DAVID, CITY OF
The name given to “the stronghold of Zion” after its capture from the Jebusites. (2Sa 5:6-9) This section is understood to be the spur or ridge that runs S from Mount Moriah. It thus lay S of the site of the temple later built by Solomon. Today it is a narrow southern plateau considerably lower than Mount Moriah. Extensive quarrying was carried out in this area, especially during the reign of Emperor Hadrian and the construction of the Roman city Aelia Capitolina around 135 C.E. So, evidently in ancient times its height was more comparable to Mount Moriah, though still beneath the elevation of the temple site.—PICTURES, Vol. 1, p. 747, and Vol. 2, p. 947.
This site was very suitable for a “stronghold,” since it was protected by deep valleys on three sides, on the W the Tyropoeon Valley, and on the E the Kidron Valley, which joins the Valley of Hinnom at the southern end of the spur. (1Ch 11:7) The city required major protection only from the N, and here the ridge became even narrower, making an attack extremely difficult. The northern boundary of this “City of David” has not yet been definitely established, though some scholars recommend as likely the above-mentioned narrow place. Over the centuries, debris has filled in the valleys to a great extent, making the strategic location and strength of this site less notable. The total area of the ancient City of David is estimated to have been 4 to 6 ha (10 to 15 acres).
In the Kidron Valley near the foot of the eastern flank of the spur on which the stronghold sat, there is a spring called Gihon. (1Ki 1:33) Archaeological excavations indicate that in ancient times a tunnel connecting to a shaft was cut through the rock, making access to the spring possible without leaving the city walls. It has been suggested that it was by climbing up this shaft that Joab and his men were able to penetrate the stronghold and take it.—2Sa 5:8; 1Ch 11:5, 6.
The name “City of David” resulted from David’s making his royal residence there, after ruling for seven and a half years in Hebron. Here, with contributions from Hiram of Tyre, David’s “house of cedars” was built. (2Sa 5:5, 9, 11; 7:2) David had the ark of the covenant brought from the house of Obed-edom up to the City of David, his wife, Michal, being able to see the procession approach from a window of David’s house. (2Sa 6:10-16; 1Ch 15:1, 29) Upon his death, the king was buried in the city, a custom followed with many other monarchs of the Davidic line.—1Ki 2:10.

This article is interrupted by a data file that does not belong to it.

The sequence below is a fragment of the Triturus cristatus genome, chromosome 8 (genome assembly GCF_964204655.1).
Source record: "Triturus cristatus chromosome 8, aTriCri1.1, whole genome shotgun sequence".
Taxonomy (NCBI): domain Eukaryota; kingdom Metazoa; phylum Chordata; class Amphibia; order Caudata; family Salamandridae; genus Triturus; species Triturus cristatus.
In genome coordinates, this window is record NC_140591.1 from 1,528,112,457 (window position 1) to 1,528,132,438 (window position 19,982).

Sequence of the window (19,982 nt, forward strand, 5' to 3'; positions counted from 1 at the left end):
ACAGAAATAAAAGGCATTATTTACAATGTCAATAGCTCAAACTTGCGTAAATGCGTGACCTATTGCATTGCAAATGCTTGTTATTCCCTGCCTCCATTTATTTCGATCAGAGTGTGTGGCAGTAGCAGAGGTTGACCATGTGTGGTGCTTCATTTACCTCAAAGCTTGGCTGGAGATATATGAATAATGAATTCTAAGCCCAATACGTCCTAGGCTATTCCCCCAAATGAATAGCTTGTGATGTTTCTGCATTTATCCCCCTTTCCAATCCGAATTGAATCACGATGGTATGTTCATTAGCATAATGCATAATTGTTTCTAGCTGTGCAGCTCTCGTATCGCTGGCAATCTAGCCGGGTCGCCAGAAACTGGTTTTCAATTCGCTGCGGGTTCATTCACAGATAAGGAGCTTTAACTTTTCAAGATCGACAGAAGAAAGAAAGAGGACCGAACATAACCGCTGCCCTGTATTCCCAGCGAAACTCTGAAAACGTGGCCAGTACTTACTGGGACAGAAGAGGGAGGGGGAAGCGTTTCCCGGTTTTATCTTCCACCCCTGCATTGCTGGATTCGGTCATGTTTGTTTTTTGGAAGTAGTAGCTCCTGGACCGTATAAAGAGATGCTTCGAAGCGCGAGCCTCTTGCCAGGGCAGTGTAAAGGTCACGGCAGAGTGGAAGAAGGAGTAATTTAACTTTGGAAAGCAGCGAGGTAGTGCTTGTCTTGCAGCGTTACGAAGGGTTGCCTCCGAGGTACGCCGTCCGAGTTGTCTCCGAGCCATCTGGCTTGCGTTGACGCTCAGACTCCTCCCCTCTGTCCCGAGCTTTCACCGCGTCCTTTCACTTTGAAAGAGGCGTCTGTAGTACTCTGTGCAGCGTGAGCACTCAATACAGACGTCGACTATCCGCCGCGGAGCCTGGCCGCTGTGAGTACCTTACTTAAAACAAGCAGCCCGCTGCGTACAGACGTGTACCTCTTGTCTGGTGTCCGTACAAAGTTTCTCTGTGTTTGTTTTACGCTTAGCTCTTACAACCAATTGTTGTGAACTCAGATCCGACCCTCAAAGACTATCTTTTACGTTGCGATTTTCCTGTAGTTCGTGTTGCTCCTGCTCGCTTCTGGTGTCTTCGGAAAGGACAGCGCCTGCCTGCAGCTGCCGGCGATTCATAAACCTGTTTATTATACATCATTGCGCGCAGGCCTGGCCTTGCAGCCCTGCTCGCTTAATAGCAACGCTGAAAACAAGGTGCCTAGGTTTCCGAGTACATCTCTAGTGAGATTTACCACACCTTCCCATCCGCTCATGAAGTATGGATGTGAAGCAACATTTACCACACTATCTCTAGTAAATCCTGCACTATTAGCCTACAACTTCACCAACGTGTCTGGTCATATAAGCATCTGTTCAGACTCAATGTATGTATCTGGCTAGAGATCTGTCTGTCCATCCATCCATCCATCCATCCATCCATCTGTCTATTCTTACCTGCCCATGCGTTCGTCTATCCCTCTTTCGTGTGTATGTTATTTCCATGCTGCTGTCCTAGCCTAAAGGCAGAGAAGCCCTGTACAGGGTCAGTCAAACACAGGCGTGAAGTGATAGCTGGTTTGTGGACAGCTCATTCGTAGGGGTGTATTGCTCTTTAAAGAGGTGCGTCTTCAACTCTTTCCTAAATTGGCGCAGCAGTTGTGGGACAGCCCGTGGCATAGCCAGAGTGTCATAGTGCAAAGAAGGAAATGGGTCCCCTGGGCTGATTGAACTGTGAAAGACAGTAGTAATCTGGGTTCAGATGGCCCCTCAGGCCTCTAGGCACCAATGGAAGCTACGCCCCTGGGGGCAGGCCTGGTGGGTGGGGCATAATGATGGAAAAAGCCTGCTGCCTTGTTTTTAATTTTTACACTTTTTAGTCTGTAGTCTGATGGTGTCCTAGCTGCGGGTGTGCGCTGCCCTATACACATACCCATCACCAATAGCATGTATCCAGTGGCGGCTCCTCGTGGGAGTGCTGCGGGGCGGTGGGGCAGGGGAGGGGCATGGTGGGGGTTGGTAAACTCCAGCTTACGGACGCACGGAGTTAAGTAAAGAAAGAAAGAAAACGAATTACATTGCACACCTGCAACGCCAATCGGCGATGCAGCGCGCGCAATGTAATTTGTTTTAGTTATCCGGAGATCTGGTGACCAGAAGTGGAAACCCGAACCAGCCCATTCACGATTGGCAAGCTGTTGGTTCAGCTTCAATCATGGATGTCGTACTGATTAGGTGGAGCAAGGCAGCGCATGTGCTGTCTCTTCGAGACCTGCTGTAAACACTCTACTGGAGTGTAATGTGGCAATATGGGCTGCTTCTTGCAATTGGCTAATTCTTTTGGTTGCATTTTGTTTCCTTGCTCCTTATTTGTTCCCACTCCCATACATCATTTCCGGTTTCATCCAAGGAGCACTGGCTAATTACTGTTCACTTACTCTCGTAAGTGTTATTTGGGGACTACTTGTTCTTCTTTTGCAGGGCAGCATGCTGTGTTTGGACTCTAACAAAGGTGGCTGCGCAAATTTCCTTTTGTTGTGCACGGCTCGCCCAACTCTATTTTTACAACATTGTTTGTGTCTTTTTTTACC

From Solomon’s Reign Onward. Solomon transferred the Ark to the newly constructed temple on the more spacious plateau to the N of the City of David. The expression that they ‘brought up the ark out of the City of David’ shows that the temple area lay on higher ground, Mount Moriah being higher than the southern spur. (1Ki 8:1) After his marriage to Pharaoh’s daughter, Solomon had placed her in the City of David. (1Ki 3:1) But, upon the completion of a new residence closer to the temple area, he removed her from the City of David because it was viewed as holy, the Ark having been stationed there. (1Ki 9:24; 2Ch 8:11) Solomon did further building work in the City of David, and Hezekiah did repair work there in preparation for Assyrian Sennacherib’s attack. (1Ki 11:27; 2Ch 32:5) Hezekiah also diverted the waters of the Gihon spring, bringing them over to the W side of the City of David, evidently by means of the rock-cut tunnel that has been discovered connecting that spring with the Pool of Siloam on the SW slope of the spur. (2Ch 32:30) His son and successor, Manasseh, built an outer wall along the eastern slope facing the Kidron Valley.—2Ch 33:14.
From the above texts it is evident that, although Jerusalem’s area expanded in course of time, the City of David remained a distinct sector. This held true even after the return from Babylonian exile, certain features of the city being mentioned in connection with the work crews repairing the city walls. (Ne 3:15, 16) “The Stairway of the City of David” apparently led down from the southern extremity of the city. (Ne 12:37) Excavations here have revealed portions of such a stairway, and a flight of steps roughly cut in the rock still leads down from the hill at this point.